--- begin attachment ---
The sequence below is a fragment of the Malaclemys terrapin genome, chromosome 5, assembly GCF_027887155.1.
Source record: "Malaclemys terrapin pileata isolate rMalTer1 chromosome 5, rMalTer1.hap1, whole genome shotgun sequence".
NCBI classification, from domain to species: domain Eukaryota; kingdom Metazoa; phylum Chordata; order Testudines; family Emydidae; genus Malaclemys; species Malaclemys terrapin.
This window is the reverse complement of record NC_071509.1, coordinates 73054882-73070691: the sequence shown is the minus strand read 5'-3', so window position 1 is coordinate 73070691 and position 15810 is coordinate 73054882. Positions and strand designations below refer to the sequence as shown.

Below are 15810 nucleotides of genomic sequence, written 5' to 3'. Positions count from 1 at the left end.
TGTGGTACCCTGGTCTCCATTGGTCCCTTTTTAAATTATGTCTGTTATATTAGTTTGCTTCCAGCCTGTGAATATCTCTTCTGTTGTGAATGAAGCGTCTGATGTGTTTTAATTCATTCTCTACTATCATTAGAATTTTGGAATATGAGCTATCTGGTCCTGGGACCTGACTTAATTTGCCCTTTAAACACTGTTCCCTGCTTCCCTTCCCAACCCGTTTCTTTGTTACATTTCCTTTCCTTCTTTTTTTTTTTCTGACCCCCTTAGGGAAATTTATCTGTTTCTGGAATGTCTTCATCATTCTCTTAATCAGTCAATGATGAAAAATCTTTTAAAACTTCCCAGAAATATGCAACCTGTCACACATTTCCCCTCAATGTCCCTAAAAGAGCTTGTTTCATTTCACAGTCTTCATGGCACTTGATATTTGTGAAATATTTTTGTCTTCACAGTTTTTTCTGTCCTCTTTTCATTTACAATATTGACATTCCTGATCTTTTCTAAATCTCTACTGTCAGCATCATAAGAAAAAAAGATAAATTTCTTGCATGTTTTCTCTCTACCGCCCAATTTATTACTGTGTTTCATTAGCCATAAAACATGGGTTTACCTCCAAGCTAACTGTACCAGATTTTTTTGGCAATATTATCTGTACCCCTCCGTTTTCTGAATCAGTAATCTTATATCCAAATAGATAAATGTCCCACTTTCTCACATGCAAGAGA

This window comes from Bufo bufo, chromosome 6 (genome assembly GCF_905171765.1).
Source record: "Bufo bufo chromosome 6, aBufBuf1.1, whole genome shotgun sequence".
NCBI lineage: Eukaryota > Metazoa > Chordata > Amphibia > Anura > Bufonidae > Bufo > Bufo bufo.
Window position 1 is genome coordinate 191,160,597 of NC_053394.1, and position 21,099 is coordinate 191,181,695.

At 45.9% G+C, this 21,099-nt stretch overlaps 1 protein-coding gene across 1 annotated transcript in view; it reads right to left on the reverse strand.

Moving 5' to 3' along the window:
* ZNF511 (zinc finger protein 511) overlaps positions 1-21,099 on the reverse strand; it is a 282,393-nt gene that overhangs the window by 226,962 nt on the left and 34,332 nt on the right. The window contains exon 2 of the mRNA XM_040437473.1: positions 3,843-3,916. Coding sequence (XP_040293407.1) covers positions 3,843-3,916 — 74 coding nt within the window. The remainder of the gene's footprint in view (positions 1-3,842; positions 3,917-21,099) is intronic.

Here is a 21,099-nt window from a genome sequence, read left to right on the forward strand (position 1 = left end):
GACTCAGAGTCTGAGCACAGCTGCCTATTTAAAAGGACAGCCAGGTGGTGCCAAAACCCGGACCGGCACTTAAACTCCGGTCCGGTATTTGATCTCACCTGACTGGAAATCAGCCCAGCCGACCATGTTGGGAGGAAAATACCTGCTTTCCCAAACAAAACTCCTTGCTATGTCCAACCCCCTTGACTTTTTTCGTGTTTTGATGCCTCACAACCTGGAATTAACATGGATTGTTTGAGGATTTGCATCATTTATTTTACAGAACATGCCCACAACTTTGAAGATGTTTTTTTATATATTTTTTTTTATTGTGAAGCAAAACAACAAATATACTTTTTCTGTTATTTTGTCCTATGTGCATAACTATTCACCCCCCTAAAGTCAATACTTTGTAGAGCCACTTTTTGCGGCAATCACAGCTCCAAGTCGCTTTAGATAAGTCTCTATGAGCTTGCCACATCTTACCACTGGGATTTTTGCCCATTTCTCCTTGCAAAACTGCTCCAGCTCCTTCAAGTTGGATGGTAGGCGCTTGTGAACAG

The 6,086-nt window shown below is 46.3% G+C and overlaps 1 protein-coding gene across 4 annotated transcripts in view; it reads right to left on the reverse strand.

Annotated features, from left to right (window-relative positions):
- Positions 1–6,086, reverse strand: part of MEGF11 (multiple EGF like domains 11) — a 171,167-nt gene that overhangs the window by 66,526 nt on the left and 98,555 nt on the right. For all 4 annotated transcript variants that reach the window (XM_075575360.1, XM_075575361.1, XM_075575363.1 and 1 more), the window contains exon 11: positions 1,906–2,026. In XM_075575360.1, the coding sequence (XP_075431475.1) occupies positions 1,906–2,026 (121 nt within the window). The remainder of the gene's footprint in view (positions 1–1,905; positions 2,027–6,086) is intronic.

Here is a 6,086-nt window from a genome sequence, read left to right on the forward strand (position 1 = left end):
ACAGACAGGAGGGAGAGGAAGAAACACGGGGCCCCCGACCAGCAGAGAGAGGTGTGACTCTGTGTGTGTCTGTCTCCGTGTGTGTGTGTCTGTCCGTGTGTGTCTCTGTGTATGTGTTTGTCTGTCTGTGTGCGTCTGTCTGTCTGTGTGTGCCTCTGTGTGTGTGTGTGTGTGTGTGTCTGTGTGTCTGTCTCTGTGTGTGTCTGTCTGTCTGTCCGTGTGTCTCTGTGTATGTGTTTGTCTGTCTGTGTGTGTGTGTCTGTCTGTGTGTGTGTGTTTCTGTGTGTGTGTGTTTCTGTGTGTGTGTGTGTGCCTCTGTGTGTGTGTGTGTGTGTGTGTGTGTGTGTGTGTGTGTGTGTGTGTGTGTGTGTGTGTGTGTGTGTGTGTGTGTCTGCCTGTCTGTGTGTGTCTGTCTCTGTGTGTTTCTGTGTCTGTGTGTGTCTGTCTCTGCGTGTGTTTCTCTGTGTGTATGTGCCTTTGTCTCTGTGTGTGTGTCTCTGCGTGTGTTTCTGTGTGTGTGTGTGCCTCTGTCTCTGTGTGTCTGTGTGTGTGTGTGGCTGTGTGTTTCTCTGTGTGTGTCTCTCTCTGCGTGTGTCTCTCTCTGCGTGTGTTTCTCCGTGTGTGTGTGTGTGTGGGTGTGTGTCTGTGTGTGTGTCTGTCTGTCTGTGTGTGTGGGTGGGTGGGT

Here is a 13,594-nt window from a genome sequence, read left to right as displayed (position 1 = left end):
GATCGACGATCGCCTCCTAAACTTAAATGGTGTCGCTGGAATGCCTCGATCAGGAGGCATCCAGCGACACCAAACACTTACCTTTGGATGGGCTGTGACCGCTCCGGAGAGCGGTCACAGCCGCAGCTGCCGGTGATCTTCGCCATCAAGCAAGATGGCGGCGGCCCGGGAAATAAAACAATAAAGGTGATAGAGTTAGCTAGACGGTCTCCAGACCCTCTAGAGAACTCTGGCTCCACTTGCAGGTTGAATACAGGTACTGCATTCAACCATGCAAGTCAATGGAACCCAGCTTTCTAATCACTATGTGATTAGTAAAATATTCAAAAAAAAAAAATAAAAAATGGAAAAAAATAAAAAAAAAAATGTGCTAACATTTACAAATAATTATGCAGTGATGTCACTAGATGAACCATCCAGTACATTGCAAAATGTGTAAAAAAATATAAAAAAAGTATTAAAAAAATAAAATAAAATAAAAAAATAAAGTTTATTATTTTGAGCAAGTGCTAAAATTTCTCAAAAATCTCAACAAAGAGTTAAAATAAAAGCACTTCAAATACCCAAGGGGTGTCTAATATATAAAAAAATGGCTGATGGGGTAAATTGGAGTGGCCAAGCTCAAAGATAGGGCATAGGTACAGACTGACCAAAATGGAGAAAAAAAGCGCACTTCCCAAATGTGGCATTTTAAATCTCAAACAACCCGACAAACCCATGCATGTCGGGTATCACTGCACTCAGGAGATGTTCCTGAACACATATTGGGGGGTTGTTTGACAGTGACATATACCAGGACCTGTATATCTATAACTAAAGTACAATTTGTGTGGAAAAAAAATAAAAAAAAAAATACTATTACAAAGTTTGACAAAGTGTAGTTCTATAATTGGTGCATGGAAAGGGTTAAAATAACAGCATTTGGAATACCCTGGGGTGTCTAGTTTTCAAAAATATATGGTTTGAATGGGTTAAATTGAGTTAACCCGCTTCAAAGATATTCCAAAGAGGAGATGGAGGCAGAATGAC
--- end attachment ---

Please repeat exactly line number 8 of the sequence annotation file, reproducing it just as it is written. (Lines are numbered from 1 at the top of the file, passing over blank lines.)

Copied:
Source record: "Bufo bufo chromosome 6, aBufBuf1.1, whole genome shotgun sequence".